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ORIGINAL ARTICLE
Year : 2021  |  Volume : 17  |  Issue : 73  |  Page : 23-30

Vasorelaxant and antioxidant activity of some medicinal plants from Campeche, Mexico


1 Faculty of Chemical Biological Sciences, Autonomous University of Campeche, Campeche, Mexico
2 Department of Environmental Microbiology and Biotechnology, Autonomous University of Campeche, Campeche, Mexico
3 Historical and Social Research Center, Autonomous University of Campeche, Campeche, Mexico
4 Department of Marine Resources, Center for Research and Advanced Studies Merida, Yucatan; National Council for Science and Technology, Morelos, Mexico
5 Pharmacy Faculty, Autonomous University of Morelos State, Cuernavaca, Morelos, Mexico

Correspondence Address:
Francisco Javier Aguirre Crespo
Av. Agustín Melgar S/N entre Calle 20 y Juan de la Barrera, Col. Buenavista, CP 24039, San Francisco de Campeche, Campeche
Mexico
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Source of Support: None, Conflict of Interest: None


DOI: 10.4103/pm.pm_291_20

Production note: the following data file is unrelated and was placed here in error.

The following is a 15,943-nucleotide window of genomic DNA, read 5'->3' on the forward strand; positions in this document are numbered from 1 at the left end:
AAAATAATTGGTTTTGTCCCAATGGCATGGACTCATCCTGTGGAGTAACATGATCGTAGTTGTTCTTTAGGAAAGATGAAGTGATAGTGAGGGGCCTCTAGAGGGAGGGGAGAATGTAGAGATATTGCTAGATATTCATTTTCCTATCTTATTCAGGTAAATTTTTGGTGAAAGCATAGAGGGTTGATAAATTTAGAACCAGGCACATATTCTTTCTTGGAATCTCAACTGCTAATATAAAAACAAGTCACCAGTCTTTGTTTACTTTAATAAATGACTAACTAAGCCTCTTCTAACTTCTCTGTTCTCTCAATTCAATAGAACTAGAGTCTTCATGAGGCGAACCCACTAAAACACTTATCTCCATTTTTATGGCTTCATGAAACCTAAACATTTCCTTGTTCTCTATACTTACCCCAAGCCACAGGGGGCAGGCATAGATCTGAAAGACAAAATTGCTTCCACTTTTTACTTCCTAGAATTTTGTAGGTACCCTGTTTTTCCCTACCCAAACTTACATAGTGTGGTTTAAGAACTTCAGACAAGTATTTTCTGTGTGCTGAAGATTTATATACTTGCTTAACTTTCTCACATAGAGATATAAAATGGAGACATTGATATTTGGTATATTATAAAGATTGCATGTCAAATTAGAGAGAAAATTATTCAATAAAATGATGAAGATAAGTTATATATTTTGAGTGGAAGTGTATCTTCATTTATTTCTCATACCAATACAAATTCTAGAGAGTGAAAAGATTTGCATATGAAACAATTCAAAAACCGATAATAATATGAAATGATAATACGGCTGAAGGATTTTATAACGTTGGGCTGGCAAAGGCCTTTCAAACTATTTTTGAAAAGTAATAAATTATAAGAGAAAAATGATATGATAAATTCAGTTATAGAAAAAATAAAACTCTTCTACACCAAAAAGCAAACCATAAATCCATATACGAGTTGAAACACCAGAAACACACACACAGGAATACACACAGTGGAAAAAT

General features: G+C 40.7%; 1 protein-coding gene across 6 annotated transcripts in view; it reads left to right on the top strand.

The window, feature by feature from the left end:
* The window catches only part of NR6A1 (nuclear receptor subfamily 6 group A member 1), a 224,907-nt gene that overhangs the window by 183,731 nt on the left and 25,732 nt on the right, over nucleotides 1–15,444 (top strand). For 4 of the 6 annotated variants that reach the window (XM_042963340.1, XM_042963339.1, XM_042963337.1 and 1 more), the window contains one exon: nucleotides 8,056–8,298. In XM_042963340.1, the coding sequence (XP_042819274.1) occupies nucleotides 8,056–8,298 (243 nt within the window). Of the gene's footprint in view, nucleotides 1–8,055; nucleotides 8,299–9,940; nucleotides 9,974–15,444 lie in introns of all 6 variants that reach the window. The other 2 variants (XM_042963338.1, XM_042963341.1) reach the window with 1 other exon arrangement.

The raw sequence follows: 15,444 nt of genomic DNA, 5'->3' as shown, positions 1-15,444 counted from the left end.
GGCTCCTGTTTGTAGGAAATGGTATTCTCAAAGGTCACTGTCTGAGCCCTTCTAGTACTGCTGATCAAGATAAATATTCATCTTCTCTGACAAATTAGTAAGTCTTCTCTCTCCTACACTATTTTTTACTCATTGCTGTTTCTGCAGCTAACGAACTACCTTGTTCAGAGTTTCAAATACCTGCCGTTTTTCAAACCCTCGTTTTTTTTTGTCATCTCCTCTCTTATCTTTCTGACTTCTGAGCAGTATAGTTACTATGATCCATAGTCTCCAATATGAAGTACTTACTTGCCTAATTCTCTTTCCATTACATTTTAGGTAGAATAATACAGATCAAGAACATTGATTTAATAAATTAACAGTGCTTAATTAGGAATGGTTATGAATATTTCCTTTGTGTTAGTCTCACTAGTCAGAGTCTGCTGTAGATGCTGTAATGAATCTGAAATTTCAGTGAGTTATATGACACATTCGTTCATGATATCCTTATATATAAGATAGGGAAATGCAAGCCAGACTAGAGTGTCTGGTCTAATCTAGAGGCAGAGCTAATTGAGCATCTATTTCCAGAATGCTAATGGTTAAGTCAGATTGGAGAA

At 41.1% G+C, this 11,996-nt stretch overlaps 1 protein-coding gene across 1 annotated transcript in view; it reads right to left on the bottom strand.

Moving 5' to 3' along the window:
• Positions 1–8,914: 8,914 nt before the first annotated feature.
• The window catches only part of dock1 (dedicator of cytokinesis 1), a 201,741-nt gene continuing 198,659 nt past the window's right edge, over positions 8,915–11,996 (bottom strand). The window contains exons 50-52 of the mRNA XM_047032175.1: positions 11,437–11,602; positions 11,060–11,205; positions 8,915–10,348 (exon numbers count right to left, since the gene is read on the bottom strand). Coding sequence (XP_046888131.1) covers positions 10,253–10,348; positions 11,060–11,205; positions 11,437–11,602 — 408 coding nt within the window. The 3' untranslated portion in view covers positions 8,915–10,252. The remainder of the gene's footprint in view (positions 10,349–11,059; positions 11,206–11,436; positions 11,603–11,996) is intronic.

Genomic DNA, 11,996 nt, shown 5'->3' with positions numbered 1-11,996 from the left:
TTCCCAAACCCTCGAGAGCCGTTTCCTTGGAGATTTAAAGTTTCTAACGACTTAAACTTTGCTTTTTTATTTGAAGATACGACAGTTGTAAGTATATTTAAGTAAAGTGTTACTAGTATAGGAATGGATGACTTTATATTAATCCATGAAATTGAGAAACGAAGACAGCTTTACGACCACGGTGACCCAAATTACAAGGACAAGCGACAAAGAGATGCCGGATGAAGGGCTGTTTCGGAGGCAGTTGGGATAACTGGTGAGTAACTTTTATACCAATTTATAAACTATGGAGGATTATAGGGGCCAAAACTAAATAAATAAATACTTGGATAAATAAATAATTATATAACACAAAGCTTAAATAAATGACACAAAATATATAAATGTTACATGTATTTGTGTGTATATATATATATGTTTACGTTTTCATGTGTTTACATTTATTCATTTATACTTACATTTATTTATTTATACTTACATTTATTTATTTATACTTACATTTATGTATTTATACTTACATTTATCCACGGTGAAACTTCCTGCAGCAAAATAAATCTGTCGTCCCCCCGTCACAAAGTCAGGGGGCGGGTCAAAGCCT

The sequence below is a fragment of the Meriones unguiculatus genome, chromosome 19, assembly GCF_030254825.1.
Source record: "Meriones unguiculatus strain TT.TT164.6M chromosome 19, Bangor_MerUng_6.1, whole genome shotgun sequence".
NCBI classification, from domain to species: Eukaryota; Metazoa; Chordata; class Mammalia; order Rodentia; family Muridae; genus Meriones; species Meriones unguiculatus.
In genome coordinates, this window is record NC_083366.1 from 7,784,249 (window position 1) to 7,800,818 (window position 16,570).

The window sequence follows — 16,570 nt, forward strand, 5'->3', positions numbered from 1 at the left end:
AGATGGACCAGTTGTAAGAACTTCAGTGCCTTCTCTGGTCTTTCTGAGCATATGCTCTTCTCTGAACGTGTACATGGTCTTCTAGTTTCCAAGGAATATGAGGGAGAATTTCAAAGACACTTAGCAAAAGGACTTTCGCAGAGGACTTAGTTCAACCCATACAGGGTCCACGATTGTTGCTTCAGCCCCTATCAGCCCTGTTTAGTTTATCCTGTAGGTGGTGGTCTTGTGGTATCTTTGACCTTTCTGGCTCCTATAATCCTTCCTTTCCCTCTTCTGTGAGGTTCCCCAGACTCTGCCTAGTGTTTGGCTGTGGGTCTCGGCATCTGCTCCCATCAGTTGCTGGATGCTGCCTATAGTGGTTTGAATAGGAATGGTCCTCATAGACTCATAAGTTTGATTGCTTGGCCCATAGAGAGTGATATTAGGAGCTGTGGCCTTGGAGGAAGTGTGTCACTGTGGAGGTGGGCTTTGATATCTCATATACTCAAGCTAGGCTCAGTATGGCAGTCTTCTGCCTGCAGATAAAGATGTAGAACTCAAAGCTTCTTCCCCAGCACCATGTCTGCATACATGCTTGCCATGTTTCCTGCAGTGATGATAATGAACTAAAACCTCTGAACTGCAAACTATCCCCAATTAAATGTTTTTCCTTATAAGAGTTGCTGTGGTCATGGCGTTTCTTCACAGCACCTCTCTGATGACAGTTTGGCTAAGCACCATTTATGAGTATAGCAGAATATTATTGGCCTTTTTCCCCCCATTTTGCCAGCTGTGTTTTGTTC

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Context: Brosimum alicastrum, Cnidoscolus chayamansa, Tradescantia spathacea, Turnera diffusa, Manilkara zapota, and Jatropha gaumeri are medicinal plants recognized in Mexican Mayan Culture. Aim: Methanol leaves extracts of these plants were use as raw material to develop a phytochemical, spectroscopy, and pharmacological analysis. Subjects and Methods: Methanol maceration was carried out and were compared in terms of yield extraction, chlorophyll, simple phenolic and flavonoids content, antioxidant activity (DPPH and β-Carotene bleaching models), as well as isolated aorta rings (E+), precontracted with noradrenaline. Results: Best content of simple phenolic and flavonoids compounds was recorder in B. alicastrum, J. gaumeri and T. diffusa. J. gaumeri extract exert an antioxidant (β-carotene bleaching: EC50: 0.8 ± 0.1 μg/mL, Emax: 85.7% ± 0.4%; DPPH: EC50: 60.3 ± 1.8 μg/mL, Emax: 60.4% ± 1.8%; P < 0.05) and vasorelaxant (EC50: 161.61 ± 7.45 μg/mL; Emax: 79.71% ± 3.88%; P < 0.05) activity in a concentration dependent-manner. Fourier transform infrared spectroscopy analysis allowed estimating a 1.26 and 2.28% of quercetin (Q) and gallic acid (GA) in J. gaumeri. GA exerts antioxidant activity in DPPH model (EC50: 1.6 ± 0.2 μg/mL; Emax: 92.9% ± 3.3%) and Q/GA (1:2) mixture improves inhibition of β-carotene bleaching (EC50: 0.005 ± 0.005 μg/mL; Emax: 69.2% ± 0.7%; P < 0.05). Conclusion: J. gaumeri is a medicinal plant employed in Mayan traditional medicine and GA and Q could be related to traditional uses, as well as responsible for the pharmacological effects. GA and Q interactions improve inhibition β-Carotene bleaching activity, which suggests greater solubility in lipophilic systems and potential interactions at the plasma membrane level.


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